Star: (offended) Hello! Has everyone forgotten who the real star of the show is? (sings) “Star of wonder, star of night. Star with royal beauty bright.” I think the star is the most important. In fact, I often get put on the top of the tree. I don’t know what that angel is doing up there.
Tree Angel: Who me? I’m just thinking about that great tree story we just heard.
Seth: You heard my story? I didn’t know you were listening.
Gold Ball: You’d be surprised at the things Christmas trees hear. We know all kinds of secrets.
Tree Angel: (clears throat) As I was saying, the story was great. But all this talk about who’s the best, who’s got the best costume, who’s the most important‑‑it makes me think we missed the moral of the story.
Star: Leave it to an angel to skip over all the fun parts of a story and go right to the moral at the end.
Angela: She’s right. We do sound a lot like the bramble bush. It’s funny that the trees that were busy working didn’t have time to be king. But the thorny old bramble bush didn’t care about being useful. He only wanted to be important.
Christy: The Christmas tree is important, isn’t it? Look at this nice tree. It stands straight and tall and points to God, just like I will do in the Christmas program.
Star: Look, I may not be at the top of the tree, but at least I know how to get to the point. In fact, I have five points. So could we get to the point?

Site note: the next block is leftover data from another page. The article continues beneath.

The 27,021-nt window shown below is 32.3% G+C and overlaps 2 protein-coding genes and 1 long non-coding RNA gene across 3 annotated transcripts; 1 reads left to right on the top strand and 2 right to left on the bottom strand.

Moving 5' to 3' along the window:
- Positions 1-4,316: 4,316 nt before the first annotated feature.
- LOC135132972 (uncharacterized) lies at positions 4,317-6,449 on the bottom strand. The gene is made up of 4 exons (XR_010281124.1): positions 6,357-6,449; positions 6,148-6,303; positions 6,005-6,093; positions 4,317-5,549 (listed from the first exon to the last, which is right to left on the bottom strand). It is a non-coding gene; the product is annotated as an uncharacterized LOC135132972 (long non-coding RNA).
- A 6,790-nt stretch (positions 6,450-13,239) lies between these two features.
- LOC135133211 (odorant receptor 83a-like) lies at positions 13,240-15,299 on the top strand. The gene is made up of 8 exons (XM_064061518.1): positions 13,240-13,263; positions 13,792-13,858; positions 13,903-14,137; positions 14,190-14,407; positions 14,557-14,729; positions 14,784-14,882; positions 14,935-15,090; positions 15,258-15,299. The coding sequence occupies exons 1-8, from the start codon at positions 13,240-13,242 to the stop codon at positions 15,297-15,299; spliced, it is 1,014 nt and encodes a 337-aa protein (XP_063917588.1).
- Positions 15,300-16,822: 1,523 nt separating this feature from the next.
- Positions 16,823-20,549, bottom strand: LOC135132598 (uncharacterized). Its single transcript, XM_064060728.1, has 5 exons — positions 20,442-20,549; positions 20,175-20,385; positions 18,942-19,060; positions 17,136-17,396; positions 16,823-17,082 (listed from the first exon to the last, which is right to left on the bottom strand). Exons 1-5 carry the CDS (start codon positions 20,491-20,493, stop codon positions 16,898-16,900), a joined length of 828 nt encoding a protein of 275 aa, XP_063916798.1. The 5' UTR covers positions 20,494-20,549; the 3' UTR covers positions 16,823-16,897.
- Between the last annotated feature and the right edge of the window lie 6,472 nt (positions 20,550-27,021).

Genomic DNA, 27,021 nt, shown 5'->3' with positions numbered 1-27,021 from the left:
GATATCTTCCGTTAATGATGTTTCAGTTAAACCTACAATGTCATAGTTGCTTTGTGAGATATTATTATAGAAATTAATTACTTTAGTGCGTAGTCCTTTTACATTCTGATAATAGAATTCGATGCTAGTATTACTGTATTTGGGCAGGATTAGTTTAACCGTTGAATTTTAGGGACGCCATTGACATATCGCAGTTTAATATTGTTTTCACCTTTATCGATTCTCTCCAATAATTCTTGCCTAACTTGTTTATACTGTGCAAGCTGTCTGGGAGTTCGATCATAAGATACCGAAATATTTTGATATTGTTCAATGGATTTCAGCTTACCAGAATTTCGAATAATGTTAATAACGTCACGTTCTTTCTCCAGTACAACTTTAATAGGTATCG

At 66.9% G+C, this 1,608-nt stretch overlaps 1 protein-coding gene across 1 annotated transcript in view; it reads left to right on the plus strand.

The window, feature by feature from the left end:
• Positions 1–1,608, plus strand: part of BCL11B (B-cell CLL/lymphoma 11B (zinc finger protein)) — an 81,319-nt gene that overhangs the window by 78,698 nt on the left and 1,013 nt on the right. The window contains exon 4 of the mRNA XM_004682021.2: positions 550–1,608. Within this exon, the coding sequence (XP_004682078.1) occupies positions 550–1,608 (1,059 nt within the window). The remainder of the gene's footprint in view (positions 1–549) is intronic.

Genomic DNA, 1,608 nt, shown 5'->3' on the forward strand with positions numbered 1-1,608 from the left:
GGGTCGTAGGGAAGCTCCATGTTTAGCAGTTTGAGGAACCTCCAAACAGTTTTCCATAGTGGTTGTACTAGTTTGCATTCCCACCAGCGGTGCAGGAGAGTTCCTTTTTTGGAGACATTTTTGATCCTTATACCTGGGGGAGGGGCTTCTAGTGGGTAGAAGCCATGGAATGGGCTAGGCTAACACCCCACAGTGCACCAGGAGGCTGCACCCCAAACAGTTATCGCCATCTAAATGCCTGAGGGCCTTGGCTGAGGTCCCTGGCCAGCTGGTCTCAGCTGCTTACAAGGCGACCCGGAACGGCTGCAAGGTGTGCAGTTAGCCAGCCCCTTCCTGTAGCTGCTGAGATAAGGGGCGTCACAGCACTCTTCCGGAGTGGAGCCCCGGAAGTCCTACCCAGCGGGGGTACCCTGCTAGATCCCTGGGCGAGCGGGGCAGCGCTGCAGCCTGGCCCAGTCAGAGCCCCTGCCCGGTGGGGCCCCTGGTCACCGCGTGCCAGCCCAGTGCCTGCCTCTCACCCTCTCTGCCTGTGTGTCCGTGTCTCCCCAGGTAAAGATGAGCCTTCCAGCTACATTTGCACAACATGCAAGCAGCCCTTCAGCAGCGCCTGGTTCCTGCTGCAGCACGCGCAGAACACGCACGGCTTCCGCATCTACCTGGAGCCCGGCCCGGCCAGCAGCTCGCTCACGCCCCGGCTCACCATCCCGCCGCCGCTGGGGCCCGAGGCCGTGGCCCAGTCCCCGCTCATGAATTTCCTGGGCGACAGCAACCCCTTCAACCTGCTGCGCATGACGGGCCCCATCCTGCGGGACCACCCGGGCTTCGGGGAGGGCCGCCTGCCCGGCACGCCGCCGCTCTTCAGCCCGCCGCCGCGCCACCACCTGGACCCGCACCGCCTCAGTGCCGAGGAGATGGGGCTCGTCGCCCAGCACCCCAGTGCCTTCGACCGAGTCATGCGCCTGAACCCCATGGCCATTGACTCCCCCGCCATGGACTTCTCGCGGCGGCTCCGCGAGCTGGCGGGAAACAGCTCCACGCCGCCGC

Tree Angel: Well, I was thinking about the angels who sang that first Christmas night.
Angela: I know what they sang. (sings) “Gloria in excelsis deo.”
Angel ornament: Do you know what “gloria in excelsis deo” means?
Angela: I guess it means our song is glorious.
Tree Angel: Not really. “Gloria in excelsis deo” is Latin for “Glory to God in the highest.”
Angela: How do you know about these things? You’re just an ornament on a tree.
Tree Angel: I read a lot. It’s amazing what you can find in books.
Angela: You can read?
Tree Angel: If I can talk, why couldn’t I read, too? Hey, it’s a Christmas program. Anything can happen.
Star: And the point is?
Tree Angel: The point is: the angels must have been beautiful and had beautiful voices. But they didn’t sing about themselves. They sang, “Glory to God in the highest.” I actually like the little Christmas tree girl’s idea. Maybe we need to be like the Christmas tree and point to God instead of to ourselves.
Christy: (sweetly) See? I don’t need any lines in the program to have an important part. I can point to Jesus just like everyone else.